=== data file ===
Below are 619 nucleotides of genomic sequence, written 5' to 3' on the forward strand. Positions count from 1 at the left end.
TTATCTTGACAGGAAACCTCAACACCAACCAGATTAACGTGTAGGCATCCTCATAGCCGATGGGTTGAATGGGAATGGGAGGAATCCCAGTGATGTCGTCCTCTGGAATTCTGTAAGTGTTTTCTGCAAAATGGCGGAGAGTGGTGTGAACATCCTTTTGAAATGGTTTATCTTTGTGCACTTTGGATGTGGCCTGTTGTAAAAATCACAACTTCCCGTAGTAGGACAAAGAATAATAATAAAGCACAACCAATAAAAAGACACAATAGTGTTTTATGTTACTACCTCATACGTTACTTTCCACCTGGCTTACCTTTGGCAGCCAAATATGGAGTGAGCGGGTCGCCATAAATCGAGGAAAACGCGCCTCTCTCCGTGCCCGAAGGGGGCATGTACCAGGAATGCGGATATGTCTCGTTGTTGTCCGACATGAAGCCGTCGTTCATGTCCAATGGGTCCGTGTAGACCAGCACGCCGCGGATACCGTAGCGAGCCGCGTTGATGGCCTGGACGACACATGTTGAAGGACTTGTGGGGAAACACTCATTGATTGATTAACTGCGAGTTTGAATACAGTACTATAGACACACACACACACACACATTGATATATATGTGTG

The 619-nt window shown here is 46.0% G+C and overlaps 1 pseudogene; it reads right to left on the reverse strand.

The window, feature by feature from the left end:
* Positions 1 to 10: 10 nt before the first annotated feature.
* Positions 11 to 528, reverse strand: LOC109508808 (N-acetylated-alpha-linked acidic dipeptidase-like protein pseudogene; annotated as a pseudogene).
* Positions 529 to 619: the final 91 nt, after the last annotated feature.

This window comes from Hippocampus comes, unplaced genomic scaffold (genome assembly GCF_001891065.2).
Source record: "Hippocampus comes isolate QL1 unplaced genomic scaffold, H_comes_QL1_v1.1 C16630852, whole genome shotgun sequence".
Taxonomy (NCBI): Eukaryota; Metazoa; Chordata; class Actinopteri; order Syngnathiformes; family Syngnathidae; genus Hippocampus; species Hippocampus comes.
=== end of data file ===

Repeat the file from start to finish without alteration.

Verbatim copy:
Below are 619 nucleotides of genomic sequence, written 5' to 3' on the forward strand. Positions count from 1 at the left end.
TTATCTTGACAGGAAACCTCAACACCAACCAGATTAACGTGTAGGCATCCTCATAGCCGATGGGTTGAATGGGAATGGGAGGAATCCCAGTGATGTCGTCCTCTGGAATTCTGTAAGTGTTTTCTGCAAAATGGCGGAGAGTGGTGTGAACATCCTTTTGAAATGGTTTATCTTTGTGCACTTTGGATGTGGCCTGTTGTAAAAATCACAACTTCCCGTAGTAGGACAAAGAATAATAATAAAGCACAACCAATAAAAAGACACAATAGTGTTTTATGTTACTACCTCATACGTTACTTTCCACCTGGCTTACCTTTGGCAGCCAAATATGGAGTGAGCGGGTCGCCATAAATCGAGGAAAACGCGCCTCTCTCCGTGCCCGAAGGGGGCATGTACCAGGAATGCGGATATGTCTCGTTGTTGTCCGACATGAAGCCGTCGTTCATGTCCAATGGGTCCGTGTAGACCAGCACGCCGCGGATACCGTAGCGAGCCGCGTTGATGGCCTGGACGACACATGTTGAAGGACTTGTGGGGAAACACTCATTGATTGATTAACTGCGAGTTTGAATACAGTACTATAGACACACACACACACACACATTGATATATATGTGTG

The 619-nt window shown here is 46.0% G+C and overlaps 1 pseudogene; it reads right to left on the reverse strand.

The window, feature by feature from the left end:
* Positions 1 to 10: 10 nt before the first annotated feature.
* Positions 11 to 528, reverse strand: LOC109508808 (N-acetylated-alpha-linked acidic dipeptidase-like protein pseudogene; annotated as a pseudogene).
* Positions 529 to 619: the final 91 nt, after the last annotated feature.

This window comes from Hippocampus comes, unplaced genomic scaffold (genome assembly GCF_001891065.2).
Source record: "Hippocampus comes isolate QL1 unplaced genomic scaffold, H_comes_QL1_v1.1 C16630852, whole genome shotgun sequence".
Taxonomy (NCBI): Eukaryota; Metazoa; Chordata; class Actinopteri; order Syngnathiformes; family Syngnathidae; genus Hippocampus; species Hippocampus comes.